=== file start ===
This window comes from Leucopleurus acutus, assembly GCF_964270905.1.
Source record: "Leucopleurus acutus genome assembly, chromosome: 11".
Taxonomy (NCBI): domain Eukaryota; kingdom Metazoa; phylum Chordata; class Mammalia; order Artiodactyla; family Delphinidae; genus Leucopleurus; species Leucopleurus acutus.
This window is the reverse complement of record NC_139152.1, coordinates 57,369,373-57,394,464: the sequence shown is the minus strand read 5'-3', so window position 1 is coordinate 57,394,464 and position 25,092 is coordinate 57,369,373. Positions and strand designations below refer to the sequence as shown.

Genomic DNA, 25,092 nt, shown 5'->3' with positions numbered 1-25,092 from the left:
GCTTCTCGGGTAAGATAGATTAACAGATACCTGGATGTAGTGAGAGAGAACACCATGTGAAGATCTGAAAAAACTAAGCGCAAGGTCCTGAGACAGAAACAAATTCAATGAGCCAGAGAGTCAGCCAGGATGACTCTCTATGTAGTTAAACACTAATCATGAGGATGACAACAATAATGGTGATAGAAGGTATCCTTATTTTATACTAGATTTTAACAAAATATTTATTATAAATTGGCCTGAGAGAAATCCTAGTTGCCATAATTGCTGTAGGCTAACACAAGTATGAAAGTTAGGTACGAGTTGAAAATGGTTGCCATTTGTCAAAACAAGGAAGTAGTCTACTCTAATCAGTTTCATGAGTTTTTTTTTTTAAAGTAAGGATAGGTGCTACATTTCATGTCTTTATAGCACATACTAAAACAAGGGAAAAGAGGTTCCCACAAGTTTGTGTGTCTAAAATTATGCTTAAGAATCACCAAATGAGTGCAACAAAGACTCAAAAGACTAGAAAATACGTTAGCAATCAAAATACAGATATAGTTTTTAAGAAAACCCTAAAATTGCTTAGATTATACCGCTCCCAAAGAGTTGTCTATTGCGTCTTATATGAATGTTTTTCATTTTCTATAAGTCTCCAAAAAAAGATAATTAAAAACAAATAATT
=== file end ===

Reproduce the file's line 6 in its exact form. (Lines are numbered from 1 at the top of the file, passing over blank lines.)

GCTTCTCGGGTAAGATAGATTAACAGATACCTGGATGTAGTGAGAGAGAACACCATGTGAAGATCTGAAAAAACTAAGCGCAAGGTCCTGAGACAGAAACAAATTCAATGAGCCAGAGAGTCAGCCAGGATGACTCTCTATGTAGTTAAACACTAATCATGAGGATGACAACAATAATGGTGATAGAAGGTATCCTTATTTTATACTAGATTTTAACAAAATATTTATTATAAATTGGCCTGAGAGAAATCCTAGTTGCCATAATTGCTGTAGGCTAACACAAGTATGAAAGTTAGGTACGAGTTGAAAATGGTTGCCATTTGTCAAAACAAGGAAGTAGTCTACTCTAATCAGTTTCATGAGTTTTTTTTTTTAAAGTAAGGATAGGTGCTACATTTCATGTCTTTATAGCACATACTAAAACAAGGGAAAAGAGGTTCCCACAAGTTTGTGTGTCTAAAATTATGCTTAAGAATCACCAAATGAGTGCAACAAAGACTCAAAAGACTAGAAAATACGTTAGCAATCAAAATACAGATATAGTTTTTAAGAAAACCCTAAAATTGCTTAGATTATACCGCTCCCAAAGAGTTGTCTATTGCGTCTTATATGAATGTTTTTCATTTTCTATAAGTCTCCAAAAAAAGATAATTAAAAACAAATAATT